Many contemporary discussions on attending college seem to start with the premise that only folks with bachelor’s degrees have a clear path to good, paying jobs and further economic opportunity.
This unwarranted assumption gives inflated value to a bachelor’s degree, adds to many costs, and leads individuals to think that nothing less can yield as good—or almost as good—an outcome as that degree.
This single-minded focus on the value of four-year degrees in relation to career success—I think of it as “credential inflation”—obscures two other proven education pathways to the nearly sixty-five million existing good jobs.
That those other paths exist, and are viable and valuable, is detailed in a pair of recent analyses by Georgetown University’s Center on Education and the Workforce and the Federal Reserve Bank of Cleveland.
What is a good job and what are these pathways?
A good job pays at least $35,000 annually ($17 per hour for a full-time job) for those aged twenty-five to forty-four and $45,000 ($22 per hour) for those in the forty-five to sixty-four range, at a time when American median earnings were $65,000 (2016). Those earning six figures may not view such jobs as “good” but a great many people manage to get by, even to thrive, with them. In any case, that’s the definition these analyses used!
First, the high school pathway, which includes those with a high school diploma or less and leads to 20 percent of good jobs as defined above. Workers who follow that path often advance to roles as managers and supervisors in fields like construction, manufacturing, food services, and office support.
Second, the middle skills pathway—aimed at 24 percent of 2016’s good jobs—embraces those with more than a high school diploma but less than a bachelor’s degree—e.g., holders of associate’s degrees or employee certificates. These “certified value” employees have jobs that span skilled services and a host of blue collar fields, including healthcare technicians, surveying and mapping technicians, firefighters, and law enforcement.
Finally, the bachelor’s degree pathway assumes at least a four-year degree and points toward 56 percent of today’s good jobs. It includes professional and technical jobs and “frontier jobs” deploying new technologies like robot integration and search engine optimization. Not until 2008 did these workers hold more good jobs than those without a degree, initiating the ascent of the “college economy.”
From 1991 to 2016, bachelor’s degree pathway jobs doubled, from eighteen to thirty-six million. Middle skills jobs grew by three million. High school jobs decreased by two million. Yet employment opportunities for those following the high school pathway have remained stable, as the number of high school pathway workers moving to other pathways was greater than the number of jobs lost in the high school pathway.
The Cleveland Fed’s analysts (with help from colleagues in Atlanta and Philadelphia) examined labor market differences for those with and without bachelor’s degrees in 121 metro areas where jobs employed 103.5 million workers, i.e., 73 percent of total U.S. employment in 2017. Almost 22 percent of these were “opportunity jobs,” i.e. positions filled by people without degrees who were paid at least the national annual median wage of nearly $37,000 (adjusted for regional differences).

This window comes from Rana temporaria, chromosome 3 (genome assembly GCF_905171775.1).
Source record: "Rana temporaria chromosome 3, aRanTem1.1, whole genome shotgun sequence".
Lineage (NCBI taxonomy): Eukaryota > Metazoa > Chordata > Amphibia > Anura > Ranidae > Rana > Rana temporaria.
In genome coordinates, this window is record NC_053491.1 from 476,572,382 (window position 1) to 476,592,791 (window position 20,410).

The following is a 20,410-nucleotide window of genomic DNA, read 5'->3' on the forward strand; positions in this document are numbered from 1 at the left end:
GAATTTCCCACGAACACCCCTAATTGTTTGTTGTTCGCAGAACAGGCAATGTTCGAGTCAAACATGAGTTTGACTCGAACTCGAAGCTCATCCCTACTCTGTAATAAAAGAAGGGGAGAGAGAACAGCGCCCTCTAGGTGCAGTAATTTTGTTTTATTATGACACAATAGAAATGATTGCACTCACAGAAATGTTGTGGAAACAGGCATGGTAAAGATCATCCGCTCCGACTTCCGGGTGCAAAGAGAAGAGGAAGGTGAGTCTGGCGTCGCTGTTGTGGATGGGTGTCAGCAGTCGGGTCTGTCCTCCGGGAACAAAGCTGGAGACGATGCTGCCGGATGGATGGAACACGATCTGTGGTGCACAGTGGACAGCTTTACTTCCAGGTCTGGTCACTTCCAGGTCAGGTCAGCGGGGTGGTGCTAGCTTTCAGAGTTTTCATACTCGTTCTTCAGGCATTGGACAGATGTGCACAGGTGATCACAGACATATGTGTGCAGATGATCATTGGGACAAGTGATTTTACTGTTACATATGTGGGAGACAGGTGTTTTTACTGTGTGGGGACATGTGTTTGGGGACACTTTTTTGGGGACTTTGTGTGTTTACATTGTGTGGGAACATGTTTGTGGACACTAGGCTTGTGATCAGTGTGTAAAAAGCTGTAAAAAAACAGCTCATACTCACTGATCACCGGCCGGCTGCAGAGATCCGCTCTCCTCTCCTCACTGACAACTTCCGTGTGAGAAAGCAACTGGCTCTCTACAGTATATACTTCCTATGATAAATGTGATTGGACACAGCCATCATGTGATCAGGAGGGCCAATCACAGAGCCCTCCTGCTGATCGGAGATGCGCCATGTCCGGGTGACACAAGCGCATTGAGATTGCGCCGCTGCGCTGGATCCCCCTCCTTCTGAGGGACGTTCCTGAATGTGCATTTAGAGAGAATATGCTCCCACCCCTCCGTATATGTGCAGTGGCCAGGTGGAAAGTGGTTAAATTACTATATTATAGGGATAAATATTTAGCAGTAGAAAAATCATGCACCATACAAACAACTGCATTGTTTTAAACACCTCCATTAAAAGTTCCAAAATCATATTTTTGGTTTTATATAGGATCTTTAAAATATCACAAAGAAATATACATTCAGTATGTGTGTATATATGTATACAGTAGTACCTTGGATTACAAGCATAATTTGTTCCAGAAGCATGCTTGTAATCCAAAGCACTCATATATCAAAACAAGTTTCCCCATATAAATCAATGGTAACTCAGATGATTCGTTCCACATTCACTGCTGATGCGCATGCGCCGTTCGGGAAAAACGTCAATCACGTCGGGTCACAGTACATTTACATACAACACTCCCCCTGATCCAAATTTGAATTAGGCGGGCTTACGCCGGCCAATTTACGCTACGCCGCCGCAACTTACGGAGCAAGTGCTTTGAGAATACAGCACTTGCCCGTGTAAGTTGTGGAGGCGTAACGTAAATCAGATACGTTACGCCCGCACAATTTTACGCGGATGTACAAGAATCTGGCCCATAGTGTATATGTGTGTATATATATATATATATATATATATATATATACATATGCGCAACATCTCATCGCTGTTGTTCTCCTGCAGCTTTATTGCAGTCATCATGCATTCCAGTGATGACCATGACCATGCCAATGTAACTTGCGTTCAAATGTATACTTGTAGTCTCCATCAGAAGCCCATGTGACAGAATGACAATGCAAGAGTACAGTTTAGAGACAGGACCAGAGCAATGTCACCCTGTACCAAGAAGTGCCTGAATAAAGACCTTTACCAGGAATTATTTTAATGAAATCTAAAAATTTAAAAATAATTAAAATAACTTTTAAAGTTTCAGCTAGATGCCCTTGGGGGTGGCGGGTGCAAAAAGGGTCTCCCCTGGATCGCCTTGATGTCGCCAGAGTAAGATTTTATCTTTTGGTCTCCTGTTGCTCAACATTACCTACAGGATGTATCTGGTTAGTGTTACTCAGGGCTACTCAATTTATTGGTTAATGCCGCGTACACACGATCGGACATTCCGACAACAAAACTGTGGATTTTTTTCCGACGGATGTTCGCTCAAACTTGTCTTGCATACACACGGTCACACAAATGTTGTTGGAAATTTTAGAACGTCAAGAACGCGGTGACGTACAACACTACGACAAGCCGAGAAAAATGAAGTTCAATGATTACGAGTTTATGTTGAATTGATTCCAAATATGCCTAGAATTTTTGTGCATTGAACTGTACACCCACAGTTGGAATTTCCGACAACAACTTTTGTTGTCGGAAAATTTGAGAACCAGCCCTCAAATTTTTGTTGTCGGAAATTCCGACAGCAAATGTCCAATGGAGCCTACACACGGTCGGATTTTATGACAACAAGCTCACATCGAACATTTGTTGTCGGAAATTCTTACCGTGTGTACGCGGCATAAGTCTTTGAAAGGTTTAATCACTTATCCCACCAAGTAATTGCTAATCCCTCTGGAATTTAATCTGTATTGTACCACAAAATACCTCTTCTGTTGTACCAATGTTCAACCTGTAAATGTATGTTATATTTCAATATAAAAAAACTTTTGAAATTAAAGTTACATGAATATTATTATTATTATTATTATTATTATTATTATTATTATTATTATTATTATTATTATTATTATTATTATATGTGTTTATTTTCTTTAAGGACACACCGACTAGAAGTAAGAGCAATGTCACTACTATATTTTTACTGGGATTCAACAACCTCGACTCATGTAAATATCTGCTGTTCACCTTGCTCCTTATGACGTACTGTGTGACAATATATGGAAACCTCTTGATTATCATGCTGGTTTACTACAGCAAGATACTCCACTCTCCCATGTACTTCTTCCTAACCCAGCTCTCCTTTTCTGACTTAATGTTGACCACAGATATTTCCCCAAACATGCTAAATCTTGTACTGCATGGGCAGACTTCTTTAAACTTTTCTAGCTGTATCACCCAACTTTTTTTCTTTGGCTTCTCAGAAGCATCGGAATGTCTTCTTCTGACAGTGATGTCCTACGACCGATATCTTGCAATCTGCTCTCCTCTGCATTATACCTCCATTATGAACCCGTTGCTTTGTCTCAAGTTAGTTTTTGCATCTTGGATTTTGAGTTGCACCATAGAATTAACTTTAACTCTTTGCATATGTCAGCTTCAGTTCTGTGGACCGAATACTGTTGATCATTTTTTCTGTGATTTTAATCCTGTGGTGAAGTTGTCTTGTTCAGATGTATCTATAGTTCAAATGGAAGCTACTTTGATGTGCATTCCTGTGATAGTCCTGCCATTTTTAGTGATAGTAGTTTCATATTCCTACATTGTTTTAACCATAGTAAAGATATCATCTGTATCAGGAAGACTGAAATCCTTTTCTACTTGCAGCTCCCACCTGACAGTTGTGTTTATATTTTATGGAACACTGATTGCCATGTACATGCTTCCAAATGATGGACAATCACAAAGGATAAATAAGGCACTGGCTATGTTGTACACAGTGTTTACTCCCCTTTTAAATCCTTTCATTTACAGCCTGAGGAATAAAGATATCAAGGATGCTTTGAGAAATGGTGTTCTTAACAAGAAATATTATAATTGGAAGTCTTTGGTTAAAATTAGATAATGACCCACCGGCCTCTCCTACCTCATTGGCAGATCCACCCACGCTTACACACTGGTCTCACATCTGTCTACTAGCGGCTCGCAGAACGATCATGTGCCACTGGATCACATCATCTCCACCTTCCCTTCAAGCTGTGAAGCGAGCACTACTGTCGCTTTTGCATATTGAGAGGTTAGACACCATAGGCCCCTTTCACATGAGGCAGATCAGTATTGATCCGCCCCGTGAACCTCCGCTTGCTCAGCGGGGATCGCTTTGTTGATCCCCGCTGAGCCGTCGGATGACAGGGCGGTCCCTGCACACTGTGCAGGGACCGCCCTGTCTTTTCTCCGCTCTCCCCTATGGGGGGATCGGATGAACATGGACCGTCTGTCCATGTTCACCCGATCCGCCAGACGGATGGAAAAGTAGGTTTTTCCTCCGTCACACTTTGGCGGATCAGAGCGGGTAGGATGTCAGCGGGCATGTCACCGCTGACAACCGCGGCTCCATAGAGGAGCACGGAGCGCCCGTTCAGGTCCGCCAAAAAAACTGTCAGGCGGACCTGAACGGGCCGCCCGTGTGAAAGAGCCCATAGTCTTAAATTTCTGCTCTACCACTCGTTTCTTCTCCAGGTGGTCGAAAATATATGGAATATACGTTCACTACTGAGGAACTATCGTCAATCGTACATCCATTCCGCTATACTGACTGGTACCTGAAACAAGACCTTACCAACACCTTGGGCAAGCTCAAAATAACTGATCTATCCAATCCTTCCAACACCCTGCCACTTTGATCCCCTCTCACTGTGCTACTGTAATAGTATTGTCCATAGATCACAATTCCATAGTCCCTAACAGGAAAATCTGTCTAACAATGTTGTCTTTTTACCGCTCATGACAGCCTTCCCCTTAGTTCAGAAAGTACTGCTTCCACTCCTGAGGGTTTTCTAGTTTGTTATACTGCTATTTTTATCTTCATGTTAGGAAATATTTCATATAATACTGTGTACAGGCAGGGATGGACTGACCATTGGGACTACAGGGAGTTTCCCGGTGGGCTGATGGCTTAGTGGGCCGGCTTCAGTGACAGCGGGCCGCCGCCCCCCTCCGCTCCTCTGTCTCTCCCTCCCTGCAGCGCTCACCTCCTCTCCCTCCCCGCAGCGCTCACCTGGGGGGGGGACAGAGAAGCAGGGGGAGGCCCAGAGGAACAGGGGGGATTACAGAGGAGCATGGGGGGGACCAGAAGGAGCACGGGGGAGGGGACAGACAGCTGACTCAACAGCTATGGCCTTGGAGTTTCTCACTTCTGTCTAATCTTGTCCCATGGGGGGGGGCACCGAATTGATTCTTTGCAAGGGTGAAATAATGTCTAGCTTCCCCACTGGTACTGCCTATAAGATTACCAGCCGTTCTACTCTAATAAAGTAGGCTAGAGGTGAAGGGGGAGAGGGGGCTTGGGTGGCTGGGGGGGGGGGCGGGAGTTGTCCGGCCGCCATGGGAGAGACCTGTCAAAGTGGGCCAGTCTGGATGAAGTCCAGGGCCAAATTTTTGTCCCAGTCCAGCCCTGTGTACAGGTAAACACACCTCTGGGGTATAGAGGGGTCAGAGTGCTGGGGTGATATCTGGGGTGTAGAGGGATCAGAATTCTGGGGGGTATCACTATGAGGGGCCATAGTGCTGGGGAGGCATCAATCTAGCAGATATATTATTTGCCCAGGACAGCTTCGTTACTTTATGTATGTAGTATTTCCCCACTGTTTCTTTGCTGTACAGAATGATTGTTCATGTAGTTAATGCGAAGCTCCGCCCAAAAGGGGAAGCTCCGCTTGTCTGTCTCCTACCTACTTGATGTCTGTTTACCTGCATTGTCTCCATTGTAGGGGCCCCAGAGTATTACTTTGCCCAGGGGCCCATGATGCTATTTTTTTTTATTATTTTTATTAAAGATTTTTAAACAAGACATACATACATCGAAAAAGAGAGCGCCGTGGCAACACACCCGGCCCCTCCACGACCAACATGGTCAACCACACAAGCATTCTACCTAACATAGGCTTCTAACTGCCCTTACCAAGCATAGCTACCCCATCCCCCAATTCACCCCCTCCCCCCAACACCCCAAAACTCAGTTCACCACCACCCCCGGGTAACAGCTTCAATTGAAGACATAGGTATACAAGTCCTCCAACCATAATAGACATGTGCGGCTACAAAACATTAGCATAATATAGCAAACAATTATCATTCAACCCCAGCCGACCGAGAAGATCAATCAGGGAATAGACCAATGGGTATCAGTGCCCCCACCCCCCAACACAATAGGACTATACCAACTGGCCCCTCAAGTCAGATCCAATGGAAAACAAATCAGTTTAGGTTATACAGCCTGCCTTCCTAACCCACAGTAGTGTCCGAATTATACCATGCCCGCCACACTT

These analysts also acquired data from Burning Glass Technologies, which tracks labor market data and talent, to understand the level of education that employers seek when filling open positions. Among the largest twenty-five livelihoods, at least nine—led by several occupations in health care and the skilled trades—are fully accessible to those without a four-year degree. For the other sixteen occupations, there was no employer consensus regarding the education credentials needed for those jobs.
The Fed analysts conjecture that this lack of consensus is due largely to labor market supply rather than the work’s true educational requirements. An employer’s requirement of a college degree may itself be a form of credential inflation, “an unnecessary barrier for [some] workers in some places relative to others.” A more skills based—or supply side—approach to hiring would make far more sense, although it’s understood that some employers treat education credentials as “signals” of character traits that they value (e.g. persistence), even if there’s no direct relationship between what’s actually learned and what the job actually demands.
Fed analysts say that a key challenge for both employers and job seekers is pairing individuals without bachelor’s degrees to good jobs. This matching process requires schools, colleges, and placement organizations to build strong employer relationships so that potential workers get the right first job.
Ryan Craig, author of A New U: Faster and Cheaper Alternatives to College, describes the emergence of “a new set of intermediaries [called] last mile programs” that help individuals—with or without degrees—find jobs and assist with this matching process. Such intermediaries take many forms—e.g., apprenticeships, boot camps, income share programs, and staffing and placement models.
In sum, finding good paying jobs doesn’t necessarily require college degrees. There are other “opportunity rich” employment options for those without a bachelor’s degree that move individuals into the middle class and into careers worth having.